One of the things we all love about coffee is how complex it is: A seemingly endless number of flavors, aromas, textures, and even physical characteristics that coffee can have. At the same time, it’s fascinating to think of how similar most of the world’s coffee beans are, at least genetically speaking.
In this post, we’re going to take a closer look at what it means for a coffee plant to be classified as part of the species known as Coffea arabica.
What Is “Arabica” Coffee?
When we think of “specialty coffee,” Arabica coffee is what we imagine: From farm to cup, the Arabica bean comes from the most delicate, diverse, and dynamic coffee plant grown worldwide. Successful coffee production requires specific climate conditions, more labor, and consistent care to grow; it’s given way to hundreds of distinct varieties and cultivars; and it’s capable of expressing an enormous range of flavors, from chocolate and nuts to fruit, florals, herbs, spices, and more.
As of this writing, there are more than 120 recognized species within the genus Coffea recognized around the world, according to research headed by Dr. Aaron Davis at the Royal Botanic Gardens, Kew.1 Of those species, however, only two are considered commercially viable: Coffea canephora or Coffea robusta, which you may have heard be referred to as Robusta coffee, and Coffea arabica, or Arabica coffee. Around 70 percent of the world’s coffee production is Arabica species. It grows best at higher elevations (900-ish meters above sea level and higher) and tends to be somewhat picky about soil nutrition, climate patterns, pruning, and more.
It remains unclear where the Arabica coffee plant originated. However, Dr. Davis’s research has led to the plausible assumption that Coffea arabica is the result of “the hybrid union of two African coffee species: robusta coffee (Coffea canephora) and Nandi coffee (C. eugenoides), or perhaps from two other very closely related species (extant or extinct).”2 Coffee geneticists speculate this likely happened in the area now identified as Ethiopia, or the area surrounding the contemporary border between Ethiopia and South Sudan: They’ve deduced this from the amount of distinct genetic diversity that exists among Arabica coffee found in these origins, which is unique to anywhere else on the planet. It was then transplanted to Yemen, where it was first commercialized: The reason it’s called Coffea arabica rather than Coffea ethiopia is related to the transformation it underwent thanks to Yemeni agriculture (and is still a very contested point about the taxonomy of the species.)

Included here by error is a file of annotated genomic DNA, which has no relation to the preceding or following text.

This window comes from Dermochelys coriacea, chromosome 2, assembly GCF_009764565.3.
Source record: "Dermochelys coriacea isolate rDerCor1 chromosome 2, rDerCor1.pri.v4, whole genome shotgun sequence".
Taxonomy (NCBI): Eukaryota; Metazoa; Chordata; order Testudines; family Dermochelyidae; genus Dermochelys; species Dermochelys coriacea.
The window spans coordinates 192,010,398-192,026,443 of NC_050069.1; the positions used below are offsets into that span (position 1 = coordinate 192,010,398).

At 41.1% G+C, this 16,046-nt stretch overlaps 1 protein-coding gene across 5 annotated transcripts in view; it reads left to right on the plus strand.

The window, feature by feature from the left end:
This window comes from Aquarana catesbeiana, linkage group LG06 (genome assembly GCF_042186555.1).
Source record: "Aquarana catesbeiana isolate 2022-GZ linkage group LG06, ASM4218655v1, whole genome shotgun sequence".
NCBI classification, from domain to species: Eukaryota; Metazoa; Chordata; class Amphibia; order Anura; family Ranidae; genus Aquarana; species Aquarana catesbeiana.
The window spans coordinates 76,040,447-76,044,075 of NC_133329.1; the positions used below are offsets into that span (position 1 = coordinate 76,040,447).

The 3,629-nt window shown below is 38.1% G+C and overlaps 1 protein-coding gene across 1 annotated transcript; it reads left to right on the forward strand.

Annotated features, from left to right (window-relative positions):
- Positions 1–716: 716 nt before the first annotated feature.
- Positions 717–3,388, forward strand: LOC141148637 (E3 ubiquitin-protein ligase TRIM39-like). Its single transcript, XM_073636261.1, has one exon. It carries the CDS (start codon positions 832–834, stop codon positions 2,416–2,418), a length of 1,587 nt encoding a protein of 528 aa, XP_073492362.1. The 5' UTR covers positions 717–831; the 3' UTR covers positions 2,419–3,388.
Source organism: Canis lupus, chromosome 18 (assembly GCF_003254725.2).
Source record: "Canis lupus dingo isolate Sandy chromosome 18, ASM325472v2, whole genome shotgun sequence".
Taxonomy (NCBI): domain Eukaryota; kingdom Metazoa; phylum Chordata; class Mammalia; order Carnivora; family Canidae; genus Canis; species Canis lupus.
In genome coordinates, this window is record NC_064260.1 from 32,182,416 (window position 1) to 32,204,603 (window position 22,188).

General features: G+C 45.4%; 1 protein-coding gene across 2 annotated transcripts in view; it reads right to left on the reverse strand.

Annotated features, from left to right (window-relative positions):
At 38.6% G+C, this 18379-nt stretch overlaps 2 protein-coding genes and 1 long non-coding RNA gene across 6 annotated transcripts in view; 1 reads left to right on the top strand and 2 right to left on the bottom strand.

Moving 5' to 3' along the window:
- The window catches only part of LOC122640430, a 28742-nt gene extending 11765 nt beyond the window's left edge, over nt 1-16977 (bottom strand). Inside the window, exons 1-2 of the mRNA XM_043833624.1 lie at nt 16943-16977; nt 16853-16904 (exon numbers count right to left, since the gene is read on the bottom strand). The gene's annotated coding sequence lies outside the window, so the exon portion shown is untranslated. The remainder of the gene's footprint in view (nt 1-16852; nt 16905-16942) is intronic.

While other species within the Coffea genus contain 22 chromosomes, Arabica coffee has 44. It also has a much lower caffeine content than the Robusta bean, which is only one of few differentiators between Arabica vs. Robusta.
One study shows that green Coffea arabica has a caffeine content of roughly 0.8–1.9 percent (of dry weight), while Canephora may comprise between 1.2–2.4 percent caffeine (dry weight).3-4 (The roasting process appears to reduce coffee’s caffeine content by as much as 30 percent across species, though your mileage may vary based on roasting style and method, age of the coffee beans, and other factors.)
Varieties of Arabica
To understand the varieties of Arabica coffee, it’s helpful to think about another common plant with a wide variety of distinct flavors, textures, and physical characteristics, just like coffee: apples. Granny Smith, Red Delicious, Gala, Braeburn, MacIntosh—they all belong to the same species but are genetically different enough to express a wide range of tasty personalities.
There are countless varieties and cultivars within the Arabica plant species, though they all share the same Arabica roots. Genetics are one of the many variables that impact coffee taste and quality. While they can be predictive, they’re not a perfect indicator of a cup or score. In addition to the pedigree of the coffee itself, external factors such as terroir, ripeness of the pick, post-harvest processing, drying, storage, and naturally roasting and brewing will have considerable influence over a coffee’s flavor profile.